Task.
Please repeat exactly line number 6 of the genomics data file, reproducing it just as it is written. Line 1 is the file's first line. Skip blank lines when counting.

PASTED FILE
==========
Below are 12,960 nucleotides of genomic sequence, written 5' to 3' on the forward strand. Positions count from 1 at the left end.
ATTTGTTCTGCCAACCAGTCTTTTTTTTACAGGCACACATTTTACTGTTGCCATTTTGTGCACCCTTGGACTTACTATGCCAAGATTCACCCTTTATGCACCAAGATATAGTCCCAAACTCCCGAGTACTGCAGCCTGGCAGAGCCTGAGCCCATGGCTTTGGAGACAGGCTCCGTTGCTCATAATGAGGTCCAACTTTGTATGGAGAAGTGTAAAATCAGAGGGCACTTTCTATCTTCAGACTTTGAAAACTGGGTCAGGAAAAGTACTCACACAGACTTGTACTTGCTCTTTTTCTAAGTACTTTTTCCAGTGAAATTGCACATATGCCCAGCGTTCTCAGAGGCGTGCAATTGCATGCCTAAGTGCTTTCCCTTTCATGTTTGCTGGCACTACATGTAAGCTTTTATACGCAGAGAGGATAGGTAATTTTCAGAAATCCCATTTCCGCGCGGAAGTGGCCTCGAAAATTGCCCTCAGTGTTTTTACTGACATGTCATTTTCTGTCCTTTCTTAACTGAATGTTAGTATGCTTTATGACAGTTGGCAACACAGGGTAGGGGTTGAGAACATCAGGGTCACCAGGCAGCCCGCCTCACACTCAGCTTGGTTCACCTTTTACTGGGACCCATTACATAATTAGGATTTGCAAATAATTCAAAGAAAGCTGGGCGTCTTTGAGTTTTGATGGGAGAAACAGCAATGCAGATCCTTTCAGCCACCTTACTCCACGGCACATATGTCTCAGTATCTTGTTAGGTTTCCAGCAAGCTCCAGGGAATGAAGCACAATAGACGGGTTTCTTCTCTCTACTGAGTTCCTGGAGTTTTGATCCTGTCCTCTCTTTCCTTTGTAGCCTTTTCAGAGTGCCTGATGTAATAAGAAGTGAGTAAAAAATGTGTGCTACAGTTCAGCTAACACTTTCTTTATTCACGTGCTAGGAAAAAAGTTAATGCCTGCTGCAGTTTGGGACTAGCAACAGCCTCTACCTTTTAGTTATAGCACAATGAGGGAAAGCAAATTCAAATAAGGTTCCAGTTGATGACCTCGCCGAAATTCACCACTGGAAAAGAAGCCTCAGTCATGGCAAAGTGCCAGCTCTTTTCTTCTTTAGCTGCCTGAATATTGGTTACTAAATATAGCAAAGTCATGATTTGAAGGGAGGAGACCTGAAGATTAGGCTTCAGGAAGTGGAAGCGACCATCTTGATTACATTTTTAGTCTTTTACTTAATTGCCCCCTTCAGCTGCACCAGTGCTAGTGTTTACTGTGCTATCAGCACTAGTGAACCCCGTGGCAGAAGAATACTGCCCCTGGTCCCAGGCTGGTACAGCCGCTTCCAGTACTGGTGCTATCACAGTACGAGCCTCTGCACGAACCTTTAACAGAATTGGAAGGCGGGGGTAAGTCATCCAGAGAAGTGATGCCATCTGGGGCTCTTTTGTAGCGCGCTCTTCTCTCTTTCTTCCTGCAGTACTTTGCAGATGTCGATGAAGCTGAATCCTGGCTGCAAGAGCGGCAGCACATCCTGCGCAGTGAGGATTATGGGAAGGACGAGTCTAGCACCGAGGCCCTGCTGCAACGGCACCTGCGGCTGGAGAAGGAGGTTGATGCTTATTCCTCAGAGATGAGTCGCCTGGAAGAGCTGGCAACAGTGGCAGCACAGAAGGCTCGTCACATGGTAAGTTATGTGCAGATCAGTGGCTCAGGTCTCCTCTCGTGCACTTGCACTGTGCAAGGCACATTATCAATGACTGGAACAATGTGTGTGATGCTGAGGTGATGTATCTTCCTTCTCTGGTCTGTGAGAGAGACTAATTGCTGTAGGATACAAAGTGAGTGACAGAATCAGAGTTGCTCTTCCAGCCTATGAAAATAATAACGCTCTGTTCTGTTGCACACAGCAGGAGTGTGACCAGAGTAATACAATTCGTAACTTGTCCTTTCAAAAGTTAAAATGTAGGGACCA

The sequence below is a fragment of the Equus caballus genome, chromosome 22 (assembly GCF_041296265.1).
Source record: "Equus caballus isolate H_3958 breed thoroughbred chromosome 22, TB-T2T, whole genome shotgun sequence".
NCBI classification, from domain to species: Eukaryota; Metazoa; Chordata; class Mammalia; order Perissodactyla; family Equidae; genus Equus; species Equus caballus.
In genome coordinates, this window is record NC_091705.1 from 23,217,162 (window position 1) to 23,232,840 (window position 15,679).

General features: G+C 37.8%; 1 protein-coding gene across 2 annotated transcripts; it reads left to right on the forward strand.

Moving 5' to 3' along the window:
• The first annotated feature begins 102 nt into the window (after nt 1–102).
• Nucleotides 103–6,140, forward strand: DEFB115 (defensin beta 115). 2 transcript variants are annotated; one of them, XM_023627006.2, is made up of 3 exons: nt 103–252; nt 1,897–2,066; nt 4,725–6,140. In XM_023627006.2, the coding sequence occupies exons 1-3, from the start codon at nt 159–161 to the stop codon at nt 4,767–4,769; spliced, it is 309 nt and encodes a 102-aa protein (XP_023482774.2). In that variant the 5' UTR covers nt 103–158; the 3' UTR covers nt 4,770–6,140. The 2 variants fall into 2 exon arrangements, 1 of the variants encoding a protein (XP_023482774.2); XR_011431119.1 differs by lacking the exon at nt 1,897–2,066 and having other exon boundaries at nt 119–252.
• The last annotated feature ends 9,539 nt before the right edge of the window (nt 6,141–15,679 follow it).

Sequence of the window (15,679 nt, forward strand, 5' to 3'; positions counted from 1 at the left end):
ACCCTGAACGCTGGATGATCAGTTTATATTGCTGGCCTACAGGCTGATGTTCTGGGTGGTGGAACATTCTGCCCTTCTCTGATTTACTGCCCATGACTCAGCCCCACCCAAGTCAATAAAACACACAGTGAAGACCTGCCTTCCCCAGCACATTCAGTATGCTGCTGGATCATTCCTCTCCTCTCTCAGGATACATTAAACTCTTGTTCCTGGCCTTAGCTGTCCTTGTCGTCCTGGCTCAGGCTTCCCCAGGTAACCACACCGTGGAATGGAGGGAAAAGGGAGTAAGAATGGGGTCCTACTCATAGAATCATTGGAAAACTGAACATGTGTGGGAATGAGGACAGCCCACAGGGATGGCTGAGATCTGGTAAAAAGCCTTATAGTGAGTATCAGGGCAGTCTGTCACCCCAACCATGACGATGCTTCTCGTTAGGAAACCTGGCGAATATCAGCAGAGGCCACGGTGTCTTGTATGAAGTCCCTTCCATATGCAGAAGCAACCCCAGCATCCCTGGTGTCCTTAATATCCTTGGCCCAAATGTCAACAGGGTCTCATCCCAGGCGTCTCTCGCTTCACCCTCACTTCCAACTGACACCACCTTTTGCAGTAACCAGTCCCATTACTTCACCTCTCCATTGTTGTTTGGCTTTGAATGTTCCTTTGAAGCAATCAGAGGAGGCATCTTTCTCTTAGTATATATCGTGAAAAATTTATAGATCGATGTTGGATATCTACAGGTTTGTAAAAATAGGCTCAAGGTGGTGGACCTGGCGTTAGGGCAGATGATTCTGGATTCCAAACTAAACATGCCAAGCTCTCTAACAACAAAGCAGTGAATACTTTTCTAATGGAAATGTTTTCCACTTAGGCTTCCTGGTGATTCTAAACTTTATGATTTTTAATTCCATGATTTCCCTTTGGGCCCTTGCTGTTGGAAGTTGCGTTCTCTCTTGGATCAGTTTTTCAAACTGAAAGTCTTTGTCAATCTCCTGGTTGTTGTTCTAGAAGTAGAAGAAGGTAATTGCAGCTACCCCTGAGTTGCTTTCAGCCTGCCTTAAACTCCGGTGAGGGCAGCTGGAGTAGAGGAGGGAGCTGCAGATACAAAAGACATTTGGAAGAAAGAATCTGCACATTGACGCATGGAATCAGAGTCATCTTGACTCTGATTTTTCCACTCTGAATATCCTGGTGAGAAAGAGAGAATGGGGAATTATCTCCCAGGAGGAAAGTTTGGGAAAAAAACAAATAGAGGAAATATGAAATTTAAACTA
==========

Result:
In genome coordinates, this window is record NC_091705.1 from 23,217,162 (window position 1) to 23,232,840 (window position 15,679).